A mid-2000s departure from his wuxia epics, Zhang’s largely restrained work about an aged Japanese father travelling to China to film a traditional mask opera for his estranged dying son ultimately teeters towards the emotionalism of the director’s earlier melodramas.
Cast: Ken Takakura, Kiichi Nakai, Shinobu Terajima
Plot: A withdrawn Japanese father attempts to repair a relationship with his dying son by journeying to southeast China to film a village opera singer whom his son admires.
Subject Matter: Moderate – Fathers and Sons; Communication
Narrative Style: Slightly Complex
Pace: Slightly Slow
Audience Type: Slightly Arthouse
One of the few Zhang Yimou films that I have yet to see, Riding Alone for Thousands of Miles has one of the most poetic titles of the master filmmaker’s oeuvre, capturing the loneliness and isolation of the main character, an aged Japanese father who travels to China to film a traditional mask opera for his estranged dying son.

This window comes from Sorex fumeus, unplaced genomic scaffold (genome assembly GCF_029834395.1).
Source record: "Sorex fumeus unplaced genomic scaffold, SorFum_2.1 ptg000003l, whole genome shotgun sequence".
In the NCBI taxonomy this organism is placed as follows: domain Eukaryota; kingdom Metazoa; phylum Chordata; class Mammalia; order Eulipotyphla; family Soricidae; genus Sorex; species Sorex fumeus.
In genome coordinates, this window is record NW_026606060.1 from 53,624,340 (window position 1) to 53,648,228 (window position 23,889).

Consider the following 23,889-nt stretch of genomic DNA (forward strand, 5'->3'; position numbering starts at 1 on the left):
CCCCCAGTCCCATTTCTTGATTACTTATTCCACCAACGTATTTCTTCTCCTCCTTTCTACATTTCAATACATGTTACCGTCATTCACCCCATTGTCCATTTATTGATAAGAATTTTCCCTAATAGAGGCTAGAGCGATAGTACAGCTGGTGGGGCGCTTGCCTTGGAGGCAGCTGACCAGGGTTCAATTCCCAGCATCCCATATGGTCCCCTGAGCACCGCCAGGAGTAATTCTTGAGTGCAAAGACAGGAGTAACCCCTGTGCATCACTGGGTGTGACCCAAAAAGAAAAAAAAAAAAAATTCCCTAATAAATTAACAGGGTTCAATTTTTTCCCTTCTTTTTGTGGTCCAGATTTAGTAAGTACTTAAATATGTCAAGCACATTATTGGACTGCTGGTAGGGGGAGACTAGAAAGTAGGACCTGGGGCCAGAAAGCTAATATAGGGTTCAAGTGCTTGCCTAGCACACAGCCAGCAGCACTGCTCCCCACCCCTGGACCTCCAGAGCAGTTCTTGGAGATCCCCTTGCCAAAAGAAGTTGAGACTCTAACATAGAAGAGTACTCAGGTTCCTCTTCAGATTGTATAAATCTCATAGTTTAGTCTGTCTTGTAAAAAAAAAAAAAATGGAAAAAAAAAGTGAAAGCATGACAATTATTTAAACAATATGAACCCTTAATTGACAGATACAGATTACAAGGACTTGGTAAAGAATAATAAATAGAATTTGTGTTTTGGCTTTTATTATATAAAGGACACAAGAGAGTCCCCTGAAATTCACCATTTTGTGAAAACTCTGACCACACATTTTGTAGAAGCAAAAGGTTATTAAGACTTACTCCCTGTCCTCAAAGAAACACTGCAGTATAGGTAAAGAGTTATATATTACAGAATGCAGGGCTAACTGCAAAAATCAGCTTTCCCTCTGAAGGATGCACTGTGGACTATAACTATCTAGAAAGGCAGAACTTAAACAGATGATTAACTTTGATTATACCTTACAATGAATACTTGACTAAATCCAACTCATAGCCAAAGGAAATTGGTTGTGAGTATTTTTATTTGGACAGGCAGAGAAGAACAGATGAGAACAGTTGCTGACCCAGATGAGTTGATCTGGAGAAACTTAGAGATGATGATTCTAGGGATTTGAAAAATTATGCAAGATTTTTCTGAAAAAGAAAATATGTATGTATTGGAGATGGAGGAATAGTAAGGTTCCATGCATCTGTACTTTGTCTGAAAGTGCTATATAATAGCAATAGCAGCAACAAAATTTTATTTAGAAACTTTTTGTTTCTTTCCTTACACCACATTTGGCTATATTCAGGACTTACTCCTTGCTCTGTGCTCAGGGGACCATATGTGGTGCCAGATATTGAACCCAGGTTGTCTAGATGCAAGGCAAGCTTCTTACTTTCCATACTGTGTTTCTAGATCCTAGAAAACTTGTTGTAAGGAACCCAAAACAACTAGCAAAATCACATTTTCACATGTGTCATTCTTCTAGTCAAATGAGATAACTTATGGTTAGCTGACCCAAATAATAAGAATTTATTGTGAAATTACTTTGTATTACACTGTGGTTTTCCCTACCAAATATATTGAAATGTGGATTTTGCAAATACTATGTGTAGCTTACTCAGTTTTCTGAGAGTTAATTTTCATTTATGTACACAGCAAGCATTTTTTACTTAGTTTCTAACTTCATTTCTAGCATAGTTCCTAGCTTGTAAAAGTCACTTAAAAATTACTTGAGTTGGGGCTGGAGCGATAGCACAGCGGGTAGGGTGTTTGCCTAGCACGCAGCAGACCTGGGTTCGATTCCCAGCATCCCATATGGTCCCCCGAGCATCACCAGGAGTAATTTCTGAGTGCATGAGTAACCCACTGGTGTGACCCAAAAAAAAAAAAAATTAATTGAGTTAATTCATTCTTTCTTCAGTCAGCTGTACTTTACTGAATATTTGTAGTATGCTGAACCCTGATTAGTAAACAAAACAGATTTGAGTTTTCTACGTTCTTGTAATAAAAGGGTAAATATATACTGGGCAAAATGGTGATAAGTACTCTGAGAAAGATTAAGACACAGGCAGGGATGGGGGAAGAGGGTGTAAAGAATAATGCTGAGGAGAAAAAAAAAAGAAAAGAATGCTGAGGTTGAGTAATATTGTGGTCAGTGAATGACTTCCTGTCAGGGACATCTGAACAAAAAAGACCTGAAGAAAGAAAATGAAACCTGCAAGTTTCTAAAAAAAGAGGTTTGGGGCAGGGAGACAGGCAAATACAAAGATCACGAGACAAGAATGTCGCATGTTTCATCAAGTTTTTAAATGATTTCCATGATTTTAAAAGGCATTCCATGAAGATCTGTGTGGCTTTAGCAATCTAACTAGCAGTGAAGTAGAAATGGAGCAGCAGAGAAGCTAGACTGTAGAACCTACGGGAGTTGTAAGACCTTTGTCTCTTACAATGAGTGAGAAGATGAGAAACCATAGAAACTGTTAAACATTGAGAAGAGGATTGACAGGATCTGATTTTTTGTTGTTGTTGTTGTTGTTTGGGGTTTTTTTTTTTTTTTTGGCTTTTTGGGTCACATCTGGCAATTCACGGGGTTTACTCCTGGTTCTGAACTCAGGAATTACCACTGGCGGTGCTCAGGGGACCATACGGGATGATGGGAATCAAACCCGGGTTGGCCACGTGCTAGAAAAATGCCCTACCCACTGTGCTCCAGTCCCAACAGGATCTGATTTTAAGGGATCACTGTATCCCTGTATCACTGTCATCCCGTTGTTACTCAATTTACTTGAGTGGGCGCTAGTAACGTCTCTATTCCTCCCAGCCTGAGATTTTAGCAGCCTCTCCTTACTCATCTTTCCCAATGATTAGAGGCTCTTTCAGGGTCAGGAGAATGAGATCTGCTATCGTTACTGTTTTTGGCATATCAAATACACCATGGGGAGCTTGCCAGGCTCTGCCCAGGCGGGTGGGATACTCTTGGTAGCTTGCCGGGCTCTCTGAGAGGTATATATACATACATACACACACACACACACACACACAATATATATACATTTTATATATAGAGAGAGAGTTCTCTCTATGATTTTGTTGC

An outsider in a foreign land, Takata’s (Ken Takakura in a restrained but deeply affecting performance) journey leads him to contemplate his regrets as a father, while at the same time, connecting with a young Chinese boy from a village whose father is serving time in prison.
It is easy to say that Riding is a tale about fathers and sons, but it is also about filming experiences, memories and culture.
“He’s come a long way to see you.”
Despite also adopting restrain in his filmmaking, Zhang ultimately succumbs to the emotionalism that characterised his earlier melodramas, though Riding just about avoids the overwrought sentimentalism that marked the likes of, say, The Road Home (1999) and Under the Hawthorn Tree (2010).
Communication and translation are also prominent themes in Riding—in fact, I propose that it is the main driving force for its narrative and characters.
Unable to be understood or to understand another without good translation (a motif that comically recurs), this debilitating experience is very much an extension of Takata’s inability to communicate with his son—even in the language they know.
Yet Zhang’s bittersweet film suggests that communication isn’t the end goal—it’s not so much about being understood as to have empathised.